MOSCOW — Although they’re attracting ever more customers at home and abroad, Russian designers are not immune to the effects of the global financial crisis.

This story first appeared in the November 4, 2008 issue of WWD. Subscribe Today.

At Moscow’s two fashion weeks, which run consecutively and conclude today, designers and executives voiced concern about falling profits and demand in a country that international luxury brands long have touted as a key growth market, along with China and India.

“The crisis is already having an effect,” said designer Konstantin Gayday, known as Russia’s Philip Treacy for his exotic hats. “The buyers at stores in Moscow have already told us that they’re buying less than usual — around 35 percent less — because there’s less demand.”

Still, others argue that, while Russia’s designer-enamored superrich might lose money in the financial crisis, they’ll remain wealthy enough to splurge on outfits.

The two competing fashion weeks have a limited international profile, though they receive extensive coverage — and high-profile patronage — at home. At the show of Valentin Yudashkin, a stalwart from the Soviet era, guests included Svetlana Medvedeva, the wife of Russian President Dmitry Medvedev, as well as the powerful mayor of Moscow, Yury Luzhkov.

After years when they were considered the poor relations of their Western counterparts, Russian designers are now firmly in favor among the country’s elite, and are picking up laurels abroad. Alexander Terexov, for example, shows in New York and is due to open a store there, while designers including Igor Chapurin, Denis Simachev and Alena Akhmadullina have made a mark in European fashion capitals and have boutiques in Moscow.

Still, the latest Russian fashion weeks come at a difficult time. Russian stocks have fallen steadily since May after foreign investors became jittery about government interference in the economy. Those problems were intensified by the global credit crunch and Russia’s August war with Georgia.

“The Russian markets are down 70-odd percent,” said James Beadle, chief investment strategist at Pilgrim Asset Management in Moscow. “When you look at developed markets, they’re really not quite that bad.”

So far, there have been no major casualties in clothing retail, but there’s a widespread feeling that belts have to be tightened.

“The biggest blow will be felt at the beginning of next season,” said Polina Kitsenko, head of Podium, a chain of multibrand luxury boutiques. “We’ve only bought what we can sell. We’re being sensible about our purchases.”

Designers, too, are thinking strategically. “We’ll produce only a very basic, commercial summer collection of items that will definitely be sold,” said Gayday.

Akhmadullina has lowered turnover predictions for her new boutique in the Russian capital, while a spokesman for Simachev said the company expects to see a downturn early next year.

The gloom, while pervasive, is not overwhelming, however. Russia’s economy is bolstered by foreign currency reserves of around $500 billion and significant oil and gas deposits, and few doubt rich Russians will stop spending, even if their wallets do become lighter.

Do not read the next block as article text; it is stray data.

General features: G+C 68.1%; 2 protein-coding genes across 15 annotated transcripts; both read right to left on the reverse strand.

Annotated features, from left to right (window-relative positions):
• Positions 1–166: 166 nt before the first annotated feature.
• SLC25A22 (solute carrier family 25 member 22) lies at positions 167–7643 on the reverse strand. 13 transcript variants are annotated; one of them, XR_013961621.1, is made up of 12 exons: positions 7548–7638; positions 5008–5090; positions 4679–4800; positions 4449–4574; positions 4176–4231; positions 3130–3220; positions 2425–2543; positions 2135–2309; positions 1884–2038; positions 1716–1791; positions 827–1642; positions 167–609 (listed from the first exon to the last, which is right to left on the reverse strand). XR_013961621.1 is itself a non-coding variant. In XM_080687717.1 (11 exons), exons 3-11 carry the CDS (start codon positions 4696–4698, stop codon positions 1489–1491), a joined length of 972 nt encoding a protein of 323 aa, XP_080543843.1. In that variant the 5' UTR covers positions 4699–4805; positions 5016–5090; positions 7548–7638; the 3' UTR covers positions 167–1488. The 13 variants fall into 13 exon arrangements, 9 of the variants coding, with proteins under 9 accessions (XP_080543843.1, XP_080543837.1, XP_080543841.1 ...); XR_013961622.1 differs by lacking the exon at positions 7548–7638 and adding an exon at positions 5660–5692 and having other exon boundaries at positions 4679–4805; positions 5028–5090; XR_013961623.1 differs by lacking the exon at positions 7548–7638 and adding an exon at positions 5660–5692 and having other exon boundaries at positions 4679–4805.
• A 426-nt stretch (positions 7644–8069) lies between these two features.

“If you had $50 million and you’ve got $15 million left, you’ll still drink expensive whiskey and Champagne and smoke expensive cigarettes, and you won’t stop buying dresses for your wife as long as they don’t cost more than 35,000 euros [or $44,590 at current exchange],” said businessman Andrei Fomin.

Svetlana Bondarchuk, a society figure and editor of Russian Hello, agreed. “Rich women will learn to measure their spending a little, but they’re not going to stop,” she said.

Some experts even see the crisis as an opportunity for the Russian fashion industry, at least in the middle and lower segments. As the ruble becomes weaker against the dollar, foreign clothes will become increasingly expensive, providing what could be an opening for homegrown producers.

“In this kind of situation, an internal market will develop, because everything that’s made domestically will be cheaper,” said Alexander Dostman, head of fashion week in Moscow. “There are lower taxes, no import duties.”

And there could be a further beneficial effect: As overleveraged oligarchs in the natural resources sector suffer, Dostman added, clothing may seem like an increasingly attractive investment.

“The crisis has shown big businessmen that it’s better not to be involved in natural resources….We’re on the threshold of a time when businessmen invest serious money in clothing and it becomes a proper business.”

As the Russian fashion industry contemplates this new threat, old criticisms have resurfaced — namely, that fashion week organizers aren’t doing enough to publicize Russian design abroad. Though there were 52 shows at fashion week in Moscow and around 65 are scheduled for Russian Fashion Week, the vast majority of participants are from Russia. As in recent years, there were few foreign buyers or journalists.

“It’s not an event where people come from all over the place,” said Khalid Bazid, head of the Caftan Fashion Week in Casablanca, Morocco, who traveled to Moscow for inspiration. “Maybe it will improve in the next two, three, four years, but at the moment, there’s a feeling that it’s too Russian.”

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